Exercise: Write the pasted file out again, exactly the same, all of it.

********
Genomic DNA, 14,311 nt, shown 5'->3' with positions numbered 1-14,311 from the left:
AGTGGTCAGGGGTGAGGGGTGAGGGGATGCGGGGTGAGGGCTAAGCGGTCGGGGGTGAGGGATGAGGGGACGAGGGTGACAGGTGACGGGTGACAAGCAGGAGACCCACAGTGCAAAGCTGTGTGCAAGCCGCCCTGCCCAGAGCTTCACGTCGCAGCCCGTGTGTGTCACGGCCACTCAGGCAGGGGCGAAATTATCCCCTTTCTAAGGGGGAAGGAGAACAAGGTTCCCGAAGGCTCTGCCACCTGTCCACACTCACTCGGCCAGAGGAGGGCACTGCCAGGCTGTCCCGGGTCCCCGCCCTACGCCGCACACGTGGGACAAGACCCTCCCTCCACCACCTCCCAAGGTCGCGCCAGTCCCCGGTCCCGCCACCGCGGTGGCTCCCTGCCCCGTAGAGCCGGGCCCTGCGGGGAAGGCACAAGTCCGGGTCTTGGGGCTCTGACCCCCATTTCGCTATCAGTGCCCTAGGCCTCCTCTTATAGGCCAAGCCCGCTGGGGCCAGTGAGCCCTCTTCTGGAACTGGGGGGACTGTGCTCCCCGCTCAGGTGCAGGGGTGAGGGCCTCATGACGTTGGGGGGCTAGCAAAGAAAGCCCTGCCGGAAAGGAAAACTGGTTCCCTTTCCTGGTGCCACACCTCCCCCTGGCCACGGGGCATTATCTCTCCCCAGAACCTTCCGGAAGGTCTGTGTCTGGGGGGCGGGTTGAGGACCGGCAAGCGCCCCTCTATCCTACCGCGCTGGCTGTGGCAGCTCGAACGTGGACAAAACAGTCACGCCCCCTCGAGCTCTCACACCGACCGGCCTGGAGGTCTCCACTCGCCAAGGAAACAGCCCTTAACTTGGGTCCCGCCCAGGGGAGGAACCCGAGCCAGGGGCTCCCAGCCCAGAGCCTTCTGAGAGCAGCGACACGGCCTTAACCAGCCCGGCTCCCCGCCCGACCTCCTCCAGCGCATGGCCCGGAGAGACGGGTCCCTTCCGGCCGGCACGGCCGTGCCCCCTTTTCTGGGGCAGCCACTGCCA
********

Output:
Genomic DNA, 14,311 nt, shown 5'->3' with positions numbered 1-14,311 from the left:
AGTGGTCAGGGGTGAGGGGTGAGGGGATGCGGGGTGAGGGCTAAGCGGTCGGGGGTGAGGGATGAGGGGACGAGGGTGACAGGTGACGGGTGACAAGCAGGAGACCCACAGTGCAAAGCTGTGTGCAAGCCGCCCTGCCCAGAGCTTCACGTCGCAGCCCGTGTGTGTCACGGCCACTCAGGCAGGGGCGAAATTATCCCCTTTCTAAGGGGGAAGGAGAACAAGGTTCCCGAAGGCTCTGCCACCTGTCCACACTCACTCGGCCAGAGGAGGGCACTGCCAGGCTGTCCCGGGTCCCCGCCCTACGCCGCACACGTGGGACAAGACCCTCCCTCCACCACCTCCCAAGGTCGCGCCAGTCCCCGGTCCCGCCACCGCGGTGGCTCCCTGCCCCGTAGAGCCGGGCCCTGCGGGGAAGGCACAAGTCCGGGTCTTGGGGCTCTGACCCCCATTTCGCTATCAGTGCCCTAGGCCTCCTCTTATAGGCCAAGCCCGCTGGGGCCAGTGAGCCCTCTTCTGGAACTGGGGGGACTGTGCTCCCCGCTCAGGTGCAGGGGTGAGGGCCTCATGACGTTGGGGGGCTAGCAAAGAAAGCCCTGCCGGAAAGGAAAACTGGTTCCCTTTCCTGGTGCCACACCTCCCCCTGGCCACGGGGCATTATCTCTCCCCAGAACCTTCCGGAAGGTCTGTGTCTGGGGGGCGGGTTGAGGACCGGCAAGCGCCCCTCTATCCTACCGCGCTGGCTGTGGCAGCTCGAACGTGGACAAAACAGTCACGCCCCCTCGAGCTCTCACACCGACCGGCCTGGAGGTCTCCACTCGCCAAGGAAACAGCCCTTAACTTGGGTCCCGCCCAGGGGAGGAACCCGAGCCAGGGGCTCCCAGCCCAGAGCCTTCTGAGAGCAGCGACACGGCCTTAACCAGCCCGGCTCCCCGCCCGACCTCCTCCAGCGCATGGCCCGGAGAGACGGGTCCCTTCCGGCCGGCACGGCCGTGCCCCCTTTTCTGGGGCAGCCACTGCCA